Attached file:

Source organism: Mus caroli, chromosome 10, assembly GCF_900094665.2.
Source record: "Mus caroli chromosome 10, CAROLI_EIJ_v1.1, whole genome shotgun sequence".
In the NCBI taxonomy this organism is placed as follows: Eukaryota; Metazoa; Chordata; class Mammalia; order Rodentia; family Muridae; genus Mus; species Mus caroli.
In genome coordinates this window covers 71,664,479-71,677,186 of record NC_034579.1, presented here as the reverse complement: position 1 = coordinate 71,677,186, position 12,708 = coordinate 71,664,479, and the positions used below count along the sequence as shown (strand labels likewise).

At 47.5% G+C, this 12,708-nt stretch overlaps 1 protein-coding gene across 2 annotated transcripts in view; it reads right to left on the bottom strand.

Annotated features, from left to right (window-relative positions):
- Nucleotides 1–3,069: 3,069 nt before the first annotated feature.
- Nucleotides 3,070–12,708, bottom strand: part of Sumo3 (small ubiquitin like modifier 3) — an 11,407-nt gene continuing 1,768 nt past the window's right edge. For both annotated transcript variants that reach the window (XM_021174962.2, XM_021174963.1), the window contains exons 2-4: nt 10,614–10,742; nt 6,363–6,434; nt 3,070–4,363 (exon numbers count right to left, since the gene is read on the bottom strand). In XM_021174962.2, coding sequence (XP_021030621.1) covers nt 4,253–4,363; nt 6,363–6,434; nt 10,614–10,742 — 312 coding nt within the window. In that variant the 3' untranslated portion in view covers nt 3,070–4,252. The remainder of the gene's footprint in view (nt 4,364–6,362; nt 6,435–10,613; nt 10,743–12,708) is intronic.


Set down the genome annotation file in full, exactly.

Source organism: Mus caroli, chromosome 10, assembly GCF_900094665.2.
Source record: "Mus caroli chromosome 10, CAROLI_EIJ_v1.1, whole genome shotgun sequence".
In the NCBI taxonomy this organism is placed as follows: Eukaryota; Metazoa; Chordata; class Mammalia; order Rodentia; family Muridae; genus Mus; species Mus caroli.
In genome coordinates this window covers 71,664,479-71,677,186 of record NC_034579.1, presented here as the reverse complement: position 1 = coordinate 71,677,186, position 12,708 = coordinate 71,664,479, and the positions used below count along the sequence as shown (strand labels likewise).

At 47.5% G+C, this 12,708-nt stretch overlaps 1 protein-coding gene across 2 annotated transcripts in view; it reads right to left on the bottom strand.

Annotated features, from left to right (window-relative positions):
- Nucleotides 1–3,069: 3,069 nt before the first annotated feature.
- Nucleotides 3,070–12,708, bottom strand: part of Sumo3 (small ubiquitin like modifier 3) — an 11,407-nt gene continuing 1,768 nt past the window's right edge. For both annotated transcript variants that reach the window (XM_021174962.2, XM_021174963.1), the window contains exons 2-4: nt 10,614–10,742; nt 6,363–6,434; nt 3,070–4,363 (exon numbers count right to left, since the gene is read on the bottom strand). In XM_021174962.2, coding sequence (XP_021030621.1) covers nt 4,253–4,363; nt 6,363–6,434; nt 10,614–10,742 — 312 coding nt within the window. In that variant the 3' untranslated portion in view covers nt 3,070–4,252. The remainder of the gene's footprint in view (nt 4,364–6,362; nt 6,435–10,613; nt 10,743–12,708) is intronic.